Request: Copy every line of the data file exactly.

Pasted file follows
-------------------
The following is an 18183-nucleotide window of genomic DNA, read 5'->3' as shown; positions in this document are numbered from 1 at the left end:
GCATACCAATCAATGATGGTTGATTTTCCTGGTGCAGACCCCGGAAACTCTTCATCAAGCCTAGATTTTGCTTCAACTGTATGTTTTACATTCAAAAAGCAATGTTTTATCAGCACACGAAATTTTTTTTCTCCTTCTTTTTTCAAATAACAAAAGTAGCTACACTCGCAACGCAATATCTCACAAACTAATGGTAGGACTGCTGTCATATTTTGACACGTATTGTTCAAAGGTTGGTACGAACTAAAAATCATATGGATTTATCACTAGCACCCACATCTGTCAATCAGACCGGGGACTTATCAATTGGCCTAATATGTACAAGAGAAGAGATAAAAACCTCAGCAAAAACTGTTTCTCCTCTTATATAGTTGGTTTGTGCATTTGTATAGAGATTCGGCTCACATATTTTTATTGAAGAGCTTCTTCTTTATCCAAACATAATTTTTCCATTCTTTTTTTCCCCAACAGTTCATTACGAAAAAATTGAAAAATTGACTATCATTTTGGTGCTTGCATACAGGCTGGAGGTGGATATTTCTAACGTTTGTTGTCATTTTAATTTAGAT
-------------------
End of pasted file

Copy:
The following is an 18183-nucleotide window of genomic DNA, read 5'->3' as shown; positions in this document are numbered from 1 at the left end:
GCATACCAATCAATGATGGTTGATTTTCCTGGTGCAGACCCCGGAAACTCTTCATCAAGCCTAGATTTTGCTTCAACTGTATGTTTTACATTCAAAAAGCAATGTTTTATCAGCACACGAAATTTTTTTTCTCCTTCTTTTTTCAAATAACAAAAGTAGCTACACTCGCAACGCAATATCTCACAAACTAATGGTAGGACTGCTGTCATATTTTGACACGTATTGTTCAAAGGTTGGTACGAACTAAAAATCATATGGATTTATCACTAGCACCCACATCTGTCAATCAGACCGGGGACTTATCAATTGGCCTAATATGTACAAGAGAAGAGATAAAAACCTCAGCAAAAACTGTTTCTCCTCTTATATAGTTGGTTTGTGCATTTGTATAGAGATTCGGCTCACATATTTTTATTGAAGAGCTTCTTCTTTATCCAAACATAATTTTTCCATTCTTTTTTTCCCCAACAGTTCATTACGAAAAAATTGAAAAATTGACTATCATTTTGGTGCTTGCATACAGGCTGGAGGTGGATATTTCTAACGTTTGTTGTCATTTTAATTTAGAT